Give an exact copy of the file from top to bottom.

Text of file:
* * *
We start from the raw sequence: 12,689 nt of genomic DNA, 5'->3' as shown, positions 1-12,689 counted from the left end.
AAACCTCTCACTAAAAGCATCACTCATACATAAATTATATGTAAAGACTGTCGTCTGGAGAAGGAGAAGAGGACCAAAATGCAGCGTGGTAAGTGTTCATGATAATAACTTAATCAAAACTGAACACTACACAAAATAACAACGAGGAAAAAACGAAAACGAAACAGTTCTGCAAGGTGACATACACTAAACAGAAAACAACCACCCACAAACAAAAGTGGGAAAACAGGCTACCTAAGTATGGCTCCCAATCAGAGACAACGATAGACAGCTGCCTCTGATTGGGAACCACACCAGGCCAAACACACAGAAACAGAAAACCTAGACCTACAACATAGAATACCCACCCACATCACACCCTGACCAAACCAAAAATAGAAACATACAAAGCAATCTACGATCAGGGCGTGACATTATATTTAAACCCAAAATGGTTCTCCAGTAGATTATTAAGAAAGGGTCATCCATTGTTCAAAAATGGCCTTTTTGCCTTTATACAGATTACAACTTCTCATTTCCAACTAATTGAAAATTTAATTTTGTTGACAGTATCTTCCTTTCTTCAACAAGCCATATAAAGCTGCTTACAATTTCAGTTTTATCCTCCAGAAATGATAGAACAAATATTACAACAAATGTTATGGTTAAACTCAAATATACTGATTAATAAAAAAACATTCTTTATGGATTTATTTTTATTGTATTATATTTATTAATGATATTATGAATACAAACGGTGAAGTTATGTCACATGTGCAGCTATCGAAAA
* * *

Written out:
We start from the raw sequence: 12,689 nt of genomic DNA, 5'->3' as shown, positions 1-12,689 counted from the left end.
AAACCTCTCACTAAAAGCATCACTCATACATAAATTATATGTAAAGACTGTCGTCTGGAGAAGGAGAAGAGGACCAAAATGCAGCGTGGTAAGTGTTCATGATAATAACTTAATCAAAACTGAACACTACACAAAATAACAACGAGGAAAAAACGAAAACGAAACAGTTCTGCAAGGTGACATACACTAAACAGAAAACAACCACCCACAAACAAAAGTGGGAAAACAGGCTACCTAAGTATGGCTCCCAATCAGAGACAACGATAGACAGCTGCCTCTGATTGGGAACCACACCAGGCCAAACACACAGAAACAGAAAACCTAGACCTACAACATAGAATACCCACCCACATCACACCCTGACCAAACCAAAAATAGAAACATACAAAGCAATCTACGATCAGGGCGTGACATTATATTTAAACCCAAAATGGTTCTCCAGTAGATTATTAAGAAAGGGTCATCCATTGTTCAAAAATGGCCTTTTTGCCTTTATACAGATTACAACTTCTCATTTCCAACTAATTGAAAATTTAATTTTGTTGACAGTATCTTCCTTTCTTCAACAAGCCATATAAAGCTGCTTACAATTTCAGTTTTATCCTCCAGAAATGATAGAACAAATATTACAACAAATGTTATGGTTAAACTCAAATATACTGATTAATAAAAAAACATTCTTTATGGATTTATTTTTATTGTATTATATTTATTAATGATATTATGAATACAAACGGTGAAGTTATGTCACATGTGCAGCTATCGAAAA